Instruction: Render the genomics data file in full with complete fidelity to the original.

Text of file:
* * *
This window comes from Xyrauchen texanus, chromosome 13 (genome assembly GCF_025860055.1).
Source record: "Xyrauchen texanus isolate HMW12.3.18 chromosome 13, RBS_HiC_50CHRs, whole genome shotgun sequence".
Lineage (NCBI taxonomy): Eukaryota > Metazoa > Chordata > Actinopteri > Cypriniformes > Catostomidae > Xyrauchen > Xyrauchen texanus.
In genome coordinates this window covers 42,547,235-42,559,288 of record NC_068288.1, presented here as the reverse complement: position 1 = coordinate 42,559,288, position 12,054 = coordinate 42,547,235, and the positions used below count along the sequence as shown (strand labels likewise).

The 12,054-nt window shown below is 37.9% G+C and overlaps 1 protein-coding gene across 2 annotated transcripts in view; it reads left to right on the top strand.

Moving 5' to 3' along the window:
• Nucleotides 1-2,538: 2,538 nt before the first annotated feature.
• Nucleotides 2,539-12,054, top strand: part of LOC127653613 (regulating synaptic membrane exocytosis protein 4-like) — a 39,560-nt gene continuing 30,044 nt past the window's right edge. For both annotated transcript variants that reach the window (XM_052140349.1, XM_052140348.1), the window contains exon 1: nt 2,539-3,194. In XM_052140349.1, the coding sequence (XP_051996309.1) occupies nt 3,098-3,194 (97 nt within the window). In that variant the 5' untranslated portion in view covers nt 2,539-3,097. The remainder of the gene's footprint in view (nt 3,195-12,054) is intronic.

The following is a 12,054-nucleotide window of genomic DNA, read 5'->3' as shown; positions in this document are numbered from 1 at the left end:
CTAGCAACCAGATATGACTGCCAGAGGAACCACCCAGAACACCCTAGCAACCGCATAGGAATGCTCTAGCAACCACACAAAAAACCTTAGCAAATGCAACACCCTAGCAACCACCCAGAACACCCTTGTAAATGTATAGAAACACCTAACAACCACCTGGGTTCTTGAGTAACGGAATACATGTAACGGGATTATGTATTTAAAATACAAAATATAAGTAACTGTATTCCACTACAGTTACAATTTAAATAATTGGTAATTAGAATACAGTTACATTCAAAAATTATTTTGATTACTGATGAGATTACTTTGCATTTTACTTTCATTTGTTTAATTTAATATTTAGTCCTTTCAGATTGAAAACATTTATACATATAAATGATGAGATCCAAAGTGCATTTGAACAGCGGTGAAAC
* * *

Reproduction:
This window comes from Xyrauchen texanus, chromosome 13 (genome assembly GCF_025860055.1).
Source record: "Xyrauchen texanus isolate HMW12.3.18 chromosome 13, RBS_HiC_50CHRs, whole genome shotgun sequence".
Lineage (NCBI taxonomy): Eukaryota > Metazoa > Chordata > Actinopteri > Cypriniformes > Catostomidae > Xyrauchen > Xyrauchen texanus.
In genome coordinates this window covers 42,547,235-42,559,288 of record NC_068288.1, presented here as the reverse complement: position 1 = coordinate 42,559,288, position 12,054 = coordinate 42,547,235, and the positions used below count along the sequence as shown (strand labels likewise).

The 12,054-nt window shown below is 37.9% G+C and overlaps 1 protein-coding gene across 2 annotated transcripts in view; it reads left to right on the top strand.

Moving 5' to 3' along the window:
• Nucleotides 1-2,538: 2,538 nt before the first annotated feature.
• Nucleotides 2,539-12,054, top strand: part of LOC127653613 (regulating synaptic membrane exocytosis protein 4-like) — a 39,560-nt gene continuing 30,044 nt past the window's right edge. For both annotated transcript variants that reach the window (XM_052140349.1, XM_052140348.1), the window contains exon 1: nt 2,539-3,194. In XM_052140349.1, the coding sequence (XP_051996309.1) occupies nt 3,098-3,194 (97 nt within the window). In that variant the 5' untranslated portion in view covers nt 2,539-3,097. The remainder of the gene's footprint in view (nt 3,195-12,054) is intronic.

The following is a 12,054-nucleotide window of genomic DNA, read 5'->3' as shown; positions in this document are numbered from 1 at the left end:
CTAGCAACCAGATATGACTGCCAGAGGAACCACCCAGAACACCCTAGCAACCGCATAGGAATGCTCTAGCAACCACACAAAAAACCTTAGCAAATGCAACACCCTAGCAACCACCCAGAACACCCTTGTAAATGTATAGAAACACCTAACAACCACCTGGGTTCTTGAGTAACGGAATACATGTAACGGGATTATGTATTTAAAATACAAAATATAAGTAACTGTATTCCACTACAGTTACAATTTAAATAATTGGTAATTAGAATACAGTTACATTCAAAAATTATTTTGATTACTGATGAGATTACTTTGCATTTTACTTTCATTTGTTTAATTTAATATTTAGTCCTTTCAGATTGAAAACATTTATACATATAAATGATGAGATCCAAAGTGCATTTGAACAGCGGTGAAAC